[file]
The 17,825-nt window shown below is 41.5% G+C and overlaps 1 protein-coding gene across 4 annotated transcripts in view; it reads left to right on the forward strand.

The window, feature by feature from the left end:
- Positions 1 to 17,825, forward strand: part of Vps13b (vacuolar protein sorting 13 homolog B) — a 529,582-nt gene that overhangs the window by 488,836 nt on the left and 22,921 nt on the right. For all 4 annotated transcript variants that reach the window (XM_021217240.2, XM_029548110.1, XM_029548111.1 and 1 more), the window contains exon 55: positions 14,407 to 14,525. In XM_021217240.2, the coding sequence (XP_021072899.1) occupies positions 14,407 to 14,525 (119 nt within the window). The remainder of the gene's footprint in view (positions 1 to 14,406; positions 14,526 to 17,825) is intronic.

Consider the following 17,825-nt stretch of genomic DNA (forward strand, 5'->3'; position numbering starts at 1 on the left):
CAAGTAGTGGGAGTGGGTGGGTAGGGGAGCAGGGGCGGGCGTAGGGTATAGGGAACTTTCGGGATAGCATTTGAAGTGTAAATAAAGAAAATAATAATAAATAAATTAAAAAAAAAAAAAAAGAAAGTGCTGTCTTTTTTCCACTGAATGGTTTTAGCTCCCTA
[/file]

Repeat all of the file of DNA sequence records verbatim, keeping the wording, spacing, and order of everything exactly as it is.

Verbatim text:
The 17,825-nt window shown below is 41.5% G+C and overlaps 1 protein-coding gene across 4 annotated transcripts in view; it reads left to right on the forward strand.

The window, feature by feature from the left end:
- Positions 1 to 17,825, forward strand: part of Vps13b (vacuolar protein sorting 13 homolog B) — a 529,582-nt gene that overhangs the window by 488,836 nt on the left and 22,921 nt on the right. For all 4 annotated transcript variants that reach the window (XM_021217240.2, XM_029548110.1, XM_029548111.1 and 1 more), the window contains exon 55: positions 14,407 to 14,525. In XM_021217240.2, the coding sequence (XP_021072899.1) occupies positions 14,407 to 14,525 (119 nt within the window). The remainder of the gene's footprint in view (positions 1 to 14,406; positions 14,526 to 17,825) is intronic.

Consider the following 17,825-nt stretch of genomic DNA (forward strand, 5'->3'; position numbering starts at 1 on the left):
CAAGTAGTGGGAGTGGGTGGGTAGGGGAGCAGGGGCGGGCGTAGGGTATAGGGAACTTTCGGGATAGCATTTGAAGTGTAAATAAAGAAAATAATAATAAATAAATTAAAAAAAAAAAAAAAGAAAGTGCTGTCTTTTTTCCACTGAATGGTTTTAGCTCCCTA